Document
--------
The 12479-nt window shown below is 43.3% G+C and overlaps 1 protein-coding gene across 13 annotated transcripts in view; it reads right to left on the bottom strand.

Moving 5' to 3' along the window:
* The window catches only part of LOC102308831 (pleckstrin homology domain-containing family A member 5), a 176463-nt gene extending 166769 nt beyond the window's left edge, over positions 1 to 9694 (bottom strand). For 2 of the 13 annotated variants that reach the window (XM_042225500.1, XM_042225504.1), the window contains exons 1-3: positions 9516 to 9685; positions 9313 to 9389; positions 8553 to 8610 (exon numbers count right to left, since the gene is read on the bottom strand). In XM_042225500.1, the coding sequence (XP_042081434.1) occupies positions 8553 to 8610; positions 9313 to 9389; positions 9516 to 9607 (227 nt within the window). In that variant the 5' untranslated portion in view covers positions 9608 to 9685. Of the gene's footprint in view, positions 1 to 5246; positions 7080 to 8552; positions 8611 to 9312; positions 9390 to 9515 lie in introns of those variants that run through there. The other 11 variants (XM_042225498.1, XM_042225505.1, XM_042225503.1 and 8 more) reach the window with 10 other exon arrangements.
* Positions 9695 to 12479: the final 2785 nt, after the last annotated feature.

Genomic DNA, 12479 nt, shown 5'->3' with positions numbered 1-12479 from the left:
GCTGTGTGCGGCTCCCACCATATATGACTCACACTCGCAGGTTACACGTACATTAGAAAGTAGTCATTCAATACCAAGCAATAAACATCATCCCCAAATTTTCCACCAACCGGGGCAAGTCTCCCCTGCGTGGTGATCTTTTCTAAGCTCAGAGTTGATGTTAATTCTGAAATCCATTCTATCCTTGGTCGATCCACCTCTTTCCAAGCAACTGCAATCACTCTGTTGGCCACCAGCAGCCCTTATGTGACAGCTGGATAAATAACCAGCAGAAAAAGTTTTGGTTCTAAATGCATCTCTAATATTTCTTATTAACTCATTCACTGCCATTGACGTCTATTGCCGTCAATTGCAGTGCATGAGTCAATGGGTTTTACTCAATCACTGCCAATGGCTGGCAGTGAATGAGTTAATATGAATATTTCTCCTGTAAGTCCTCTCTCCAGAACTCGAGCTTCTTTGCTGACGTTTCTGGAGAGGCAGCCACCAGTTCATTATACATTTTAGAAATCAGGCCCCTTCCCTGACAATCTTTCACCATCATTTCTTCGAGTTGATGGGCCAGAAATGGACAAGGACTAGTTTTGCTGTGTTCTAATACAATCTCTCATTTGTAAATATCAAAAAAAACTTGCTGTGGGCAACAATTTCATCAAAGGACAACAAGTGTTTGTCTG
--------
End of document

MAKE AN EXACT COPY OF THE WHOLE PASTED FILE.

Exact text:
The 12479-nt window shown below is 43.3% G+C and overlaps 1 protein-coding gene across 13 annotated transcripts in view; it reads right to left on the bottom strand.

Moving 5' to 3' along the window:
* The window catches only part of LOC102308831 (pleckstrin homology domain-containing family A member 5), a 176463-nt gene extending 166769 nt beyond the window's left edge, over positions 1 to 9694 (bottom strand). For 2 of the 13 annotated variants that reach the window (XM_042225500.1, XM_042225504.1), the window contains exons 1-3: positions 9516 to 9685; positions 9313 to 9389; positions 8553 to 8610 (exon numbers count right to left, since the gene is read on the bottom strand). In XM_042225500.1, the coding sequence (XP_042081434.1) occupies positions 8553 to 8610; positions 9313 to 9389; positions 9516 to 9607 (227 nt within the window). In that variant the 5' untranslated portion in view covers positions 9608 to 9685. Of the gene's footprint in view, positions 1 to 5246; positions 7080 to 8552; positions 8611 to 9312; positions 9390 to 9515 lie in introns of those variants that run through there. The other 11 variants (XM_042225498.1, XM_042225505.1, XM_042225503.1 and 8 more) reach the window with 10 other exon arrangements.
* Positions 9695 to 12479: the final 2785 nt, after the last annotated feature.

Genomic DNA, 12479 nt, shown 5'->3' with positions numbered 1-12479 from the left:
GCTGTGTGCGGCTCCCACCATATATGACTCACACTCGCAGGTTACACGTACATTAGAAAGTAGTCATTCAATACCAAGCAATAAACATCATCCCCAAATTTTCCACCAACCGGGGCAAGTCTCCCCTGCGTGGTGATCTTTTCTAAGCTCAGAGTTGATGTTAATTCTGAAATCCATTCTATCCTTGGTCGATCCACCTCTTTCCAAGCAACTGCAATCACTCTGTTGGCCACCAGCAGCCCTTATGTGACAGCTGGATAAATAACCAGCAGAAAAAGTTTTGGTTCTAAATGCATCTCTAATATTTCTTATTAACTCATTCACTGCCATTGACGTCTATTGCCGTCAATTGCAGTGCATGAGTCAATGGGTTTTACTCAATCACTGCCAATGGCTGGCAGTGAATGAGTTAATATGAATATTTCTCCTGTAAGTCCTCTCTCCAGAACTCGAGCTTCTTTGCTGACGTTTCTGGAGAGGCAGCCACCAGTTCATTATACATTTTAGAAATCAGGCCCCTTCCCTGACAATCTTTCACCATCATTTCTTCGAGTTGATGGGCCAGAAATGGACAAGGACTAGTTTTGCTGTGTTCTAATACAATCTCTCATTTGTAAATATCAAAAAAAACTTGCTGTGGGCAACAATTTCATCAAAGGACAACAAGTGTTTGTCTG